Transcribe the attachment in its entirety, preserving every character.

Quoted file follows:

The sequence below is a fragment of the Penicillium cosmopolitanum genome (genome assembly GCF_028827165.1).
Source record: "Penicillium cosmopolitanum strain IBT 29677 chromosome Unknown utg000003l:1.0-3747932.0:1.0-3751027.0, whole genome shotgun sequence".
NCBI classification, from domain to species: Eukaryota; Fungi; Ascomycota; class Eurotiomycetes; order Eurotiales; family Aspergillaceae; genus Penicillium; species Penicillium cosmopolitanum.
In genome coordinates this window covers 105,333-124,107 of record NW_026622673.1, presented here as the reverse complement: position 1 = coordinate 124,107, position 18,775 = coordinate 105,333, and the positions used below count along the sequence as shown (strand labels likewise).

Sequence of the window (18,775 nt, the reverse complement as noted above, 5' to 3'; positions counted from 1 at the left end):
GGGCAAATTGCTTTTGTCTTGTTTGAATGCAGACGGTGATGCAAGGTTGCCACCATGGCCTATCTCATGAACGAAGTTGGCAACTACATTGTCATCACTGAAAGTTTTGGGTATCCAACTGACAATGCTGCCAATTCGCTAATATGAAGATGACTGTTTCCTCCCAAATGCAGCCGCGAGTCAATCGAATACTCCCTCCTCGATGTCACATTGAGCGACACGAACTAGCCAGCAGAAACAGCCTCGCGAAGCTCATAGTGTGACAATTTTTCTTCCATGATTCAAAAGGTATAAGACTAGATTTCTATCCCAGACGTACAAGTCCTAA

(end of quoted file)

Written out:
The sequence below is a fragment of the Penicillium cosmopolitanum genome (genome assembly GCF_028827165.1).
Source record: "Penicillium cosmopolitanum strain IBT 29677 chromosome Unknown utg000003l:1.0-3747932.0:1.0-3751027.0, whole genome shotgun sequence".
NCBI classification, from domain to species: Eukaryota; Fungi; Ascomycota; class Eurotiomycetes; order Eurotiales; family Aspergillaceae; genus Penicillium; species Penicillium cosmopolitanum.
In genome coordinates this window covers 105,333-124,107 of record NW_026622673.1, presented here as the reverse complement: position 1 = coordinate 124,107, position 18,775 = coordinate 105,333, and the positions used below count along the sequence as shown (strand labels likewise).

Sequence of the window (18,775 nt, the reverse complement as noted above, 5' to 3'; positions counted from 1 at the left end):
GGGCAAATTGCTTTTGTCTTGTTTGAATGCAGACGGTGATGCAAGGTTGCCACCATGGCCTATCTCATGAACGAAGTTGGCAACTACATTGTCATCACTGAAAGTTTTGGGTATCCAACTGACAATGCTGCCAATTCGCTAATATGAAGATGACTGTTTCCTCCCAAATGCAGCCGCGAGTCAATCGAATACTCCCTCCTCGATGTCACATTGAGCGACACGAACTAGCCAGCAGAAACAGCCTCGCGAAGCTCATAGTGTGACAATTTTTCTTCCATGATTCAAAAGGTATAAGACTAGATTTCTATCCCAGACGTACAAGTCCTAA